Keti Haliori is a conceptual, new media artist living and working in Athens. She creates interdisciplinary projects, concerning the Darwinian and technological evolution, the divine, the universal-cosmic information and the consciousness. Her work also deals with humanitarian and environmental issues.
During the years 2008–2010, she protested for the refugees who were victims or survivors of shipwrecks and minefields. She made public actions and installations at the entrance gates-host of Chios, Alexandroupolis, Lavrion and in major urban centres of Athens and Thessaloniki. Since 2011, she has activated the World Water Museum installation, a permanent interactive project about the global lack of water and creates and curates water projects and workshops.
MY RELATIONSHIP WITH WATER
I was born and raised in the rocky and dry Greek island with the contradictory name: Hydra. According to beliefs, the island has been known since ancient times as Hydrea and later times Hydra, which comes from the Greek word “water”, a reference to the island’s natural rich resources.
My whole family and relatives had to do with the sea. Maybe the reason why water is the main theme of my works is my island roots.
My childhood memories are full of cisterns, wells, housewives filling their buckets, small tanks with tap in the kitchens, the impressive huge aquifer sea askos and the phrase “don’t waste water”.
Our lives were depending on the weather! Rain was a blessing and every winter we were looking forward to the rainy days! The first rain was to clean the roof tiles and the second to fill in the cisterns. However, water was still scarce and the island was supplied with additional water from other places. The extra water was brought by the aquifers. The earliest years it was carried by a huge aquifer sea askos and later by an aquifer ship. Although there is a desalination system for a few years now the lives of the locals still depend a lot on the water that they carefully collect in the cisterns.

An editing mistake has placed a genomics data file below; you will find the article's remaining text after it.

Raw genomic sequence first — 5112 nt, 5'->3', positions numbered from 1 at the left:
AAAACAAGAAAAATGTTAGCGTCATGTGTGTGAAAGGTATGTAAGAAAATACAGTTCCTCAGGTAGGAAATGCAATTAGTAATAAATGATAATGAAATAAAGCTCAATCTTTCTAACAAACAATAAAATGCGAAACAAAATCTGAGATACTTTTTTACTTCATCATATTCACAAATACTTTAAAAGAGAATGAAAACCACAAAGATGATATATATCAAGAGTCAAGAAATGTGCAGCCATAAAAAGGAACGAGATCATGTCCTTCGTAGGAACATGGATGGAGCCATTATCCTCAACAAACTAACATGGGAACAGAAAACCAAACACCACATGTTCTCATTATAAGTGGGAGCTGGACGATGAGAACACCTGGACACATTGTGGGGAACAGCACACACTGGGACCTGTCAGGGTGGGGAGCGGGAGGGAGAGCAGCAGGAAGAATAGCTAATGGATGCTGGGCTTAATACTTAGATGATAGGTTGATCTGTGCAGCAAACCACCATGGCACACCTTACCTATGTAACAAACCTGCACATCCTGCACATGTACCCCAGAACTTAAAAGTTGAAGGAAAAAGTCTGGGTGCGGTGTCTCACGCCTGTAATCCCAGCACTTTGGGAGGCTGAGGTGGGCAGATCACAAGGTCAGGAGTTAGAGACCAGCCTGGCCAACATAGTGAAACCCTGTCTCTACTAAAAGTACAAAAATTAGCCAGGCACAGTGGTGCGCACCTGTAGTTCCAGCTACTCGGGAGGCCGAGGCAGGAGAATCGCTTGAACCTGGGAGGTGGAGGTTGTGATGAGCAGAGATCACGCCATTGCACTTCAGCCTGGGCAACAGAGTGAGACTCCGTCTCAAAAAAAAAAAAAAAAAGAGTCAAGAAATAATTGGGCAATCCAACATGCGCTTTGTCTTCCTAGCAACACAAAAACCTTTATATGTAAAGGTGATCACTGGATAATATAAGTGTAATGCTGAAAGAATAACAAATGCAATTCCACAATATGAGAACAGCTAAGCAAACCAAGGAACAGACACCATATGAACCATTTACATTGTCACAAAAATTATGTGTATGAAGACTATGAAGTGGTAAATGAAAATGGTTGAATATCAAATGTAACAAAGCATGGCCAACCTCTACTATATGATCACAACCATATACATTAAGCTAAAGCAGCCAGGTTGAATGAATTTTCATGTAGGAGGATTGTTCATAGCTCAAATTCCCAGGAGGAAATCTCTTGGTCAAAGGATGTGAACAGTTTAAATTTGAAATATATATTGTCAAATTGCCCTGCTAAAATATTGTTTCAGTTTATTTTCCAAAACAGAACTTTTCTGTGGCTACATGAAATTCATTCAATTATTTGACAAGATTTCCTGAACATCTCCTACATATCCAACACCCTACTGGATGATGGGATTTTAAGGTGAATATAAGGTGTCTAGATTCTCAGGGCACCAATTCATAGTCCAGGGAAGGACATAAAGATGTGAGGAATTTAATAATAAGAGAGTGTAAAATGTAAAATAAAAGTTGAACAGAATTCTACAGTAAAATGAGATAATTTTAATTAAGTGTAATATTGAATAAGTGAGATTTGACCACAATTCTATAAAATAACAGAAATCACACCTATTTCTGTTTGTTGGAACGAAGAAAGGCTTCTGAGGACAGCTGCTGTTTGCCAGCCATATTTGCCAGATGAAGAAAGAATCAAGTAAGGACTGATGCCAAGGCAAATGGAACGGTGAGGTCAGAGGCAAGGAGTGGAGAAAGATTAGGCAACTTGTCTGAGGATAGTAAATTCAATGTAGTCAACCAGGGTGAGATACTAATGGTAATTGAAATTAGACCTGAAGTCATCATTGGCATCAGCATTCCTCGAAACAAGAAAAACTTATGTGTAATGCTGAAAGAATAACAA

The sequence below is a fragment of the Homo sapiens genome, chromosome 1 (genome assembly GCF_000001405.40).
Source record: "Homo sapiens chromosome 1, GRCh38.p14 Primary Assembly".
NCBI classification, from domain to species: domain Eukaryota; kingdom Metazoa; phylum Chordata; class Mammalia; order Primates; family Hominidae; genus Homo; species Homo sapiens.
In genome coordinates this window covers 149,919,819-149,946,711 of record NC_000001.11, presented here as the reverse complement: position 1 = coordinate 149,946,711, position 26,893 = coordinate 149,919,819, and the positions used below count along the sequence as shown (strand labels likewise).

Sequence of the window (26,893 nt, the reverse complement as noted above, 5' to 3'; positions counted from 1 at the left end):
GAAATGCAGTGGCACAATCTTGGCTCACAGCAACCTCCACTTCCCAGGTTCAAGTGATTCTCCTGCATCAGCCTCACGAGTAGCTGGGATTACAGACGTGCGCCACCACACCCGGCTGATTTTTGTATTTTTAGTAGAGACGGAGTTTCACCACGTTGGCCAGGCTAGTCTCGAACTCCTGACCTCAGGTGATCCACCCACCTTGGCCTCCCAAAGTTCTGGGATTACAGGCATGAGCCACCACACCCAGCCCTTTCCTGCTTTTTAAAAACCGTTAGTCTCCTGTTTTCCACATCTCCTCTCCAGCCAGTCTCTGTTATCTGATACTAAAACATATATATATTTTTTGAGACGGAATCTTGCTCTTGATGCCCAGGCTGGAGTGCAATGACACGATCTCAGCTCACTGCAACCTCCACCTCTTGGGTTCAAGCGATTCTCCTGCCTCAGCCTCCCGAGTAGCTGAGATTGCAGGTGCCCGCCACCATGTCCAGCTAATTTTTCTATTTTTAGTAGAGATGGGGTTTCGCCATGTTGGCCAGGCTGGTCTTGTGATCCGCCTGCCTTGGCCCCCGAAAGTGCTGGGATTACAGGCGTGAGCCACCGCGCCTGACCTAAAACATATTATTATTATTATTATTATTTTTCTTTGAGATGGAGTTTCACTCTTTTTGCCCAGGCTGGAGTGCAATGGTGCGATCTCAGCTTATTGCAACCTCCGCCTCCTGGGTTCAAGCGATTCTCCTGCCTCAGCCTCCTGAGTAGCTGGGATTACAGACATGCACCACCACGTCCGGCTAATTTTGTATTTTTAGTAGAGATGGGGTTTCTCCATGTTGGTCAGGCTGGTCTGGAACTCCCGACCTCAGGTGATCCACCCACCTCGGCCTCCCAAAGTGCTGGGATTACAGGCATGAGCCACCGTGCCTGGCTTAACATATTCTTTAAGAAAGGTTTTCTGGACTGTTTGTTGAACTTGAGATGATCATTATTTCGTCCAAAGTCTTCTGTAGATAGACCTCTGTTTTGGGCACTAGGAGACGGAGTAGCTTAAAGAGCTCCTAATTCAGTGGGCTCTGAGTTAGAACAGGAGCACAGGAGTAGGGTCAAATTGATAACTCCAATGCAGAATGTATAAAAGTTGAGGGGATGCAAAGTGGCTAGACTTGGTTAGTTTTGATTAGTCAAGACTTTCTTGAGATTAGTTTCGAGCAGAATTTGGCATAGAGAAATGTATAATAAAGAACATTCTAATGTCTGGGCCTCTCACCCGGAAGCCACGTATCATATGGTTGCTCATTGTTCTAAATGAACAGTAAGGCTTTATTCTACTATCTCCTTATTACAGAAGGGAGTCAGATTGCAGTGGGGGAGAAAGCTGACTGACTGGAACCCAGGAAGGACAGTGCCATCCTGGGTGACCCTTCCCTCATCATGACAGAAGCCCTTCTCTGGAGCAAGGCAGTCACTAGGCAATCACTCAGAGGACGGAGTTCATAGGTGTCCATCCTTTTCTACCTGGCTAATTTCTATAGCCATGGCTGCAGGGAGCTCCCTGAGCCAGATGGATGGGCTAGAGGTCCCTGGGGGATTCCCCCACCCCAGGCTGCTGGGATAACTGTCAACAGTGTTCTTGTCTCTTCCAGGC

My house is on the central stone road that comes up from the port to the mountain. The pavement curbs at each side are unusually high up to 60-70 cm. Visitors are always surprised and ask why they are made so high! The road is named after a hero but residents prefer to use its previous old name which was “The River”.
In winter, the road called “The River” overflows due to the rushing water coming from the mountain. The high pavement curbs protect the houses keeping water out and locals use boards as makeshift bridges to cross over. I was always looking forward to the rains to see the … “river” from my window and the people balancing on the temporary bridges.
My island Hydra, the cisterns, the wells, the aquifer, the haunted phrase “don’t waste water”, the euphemistically named “River” in from of my house, have been the stimuli for getting involved with water when I realized the serious environmental issue of the existing, but also of the previously announced huge future shortage of clean drinking water on the planet.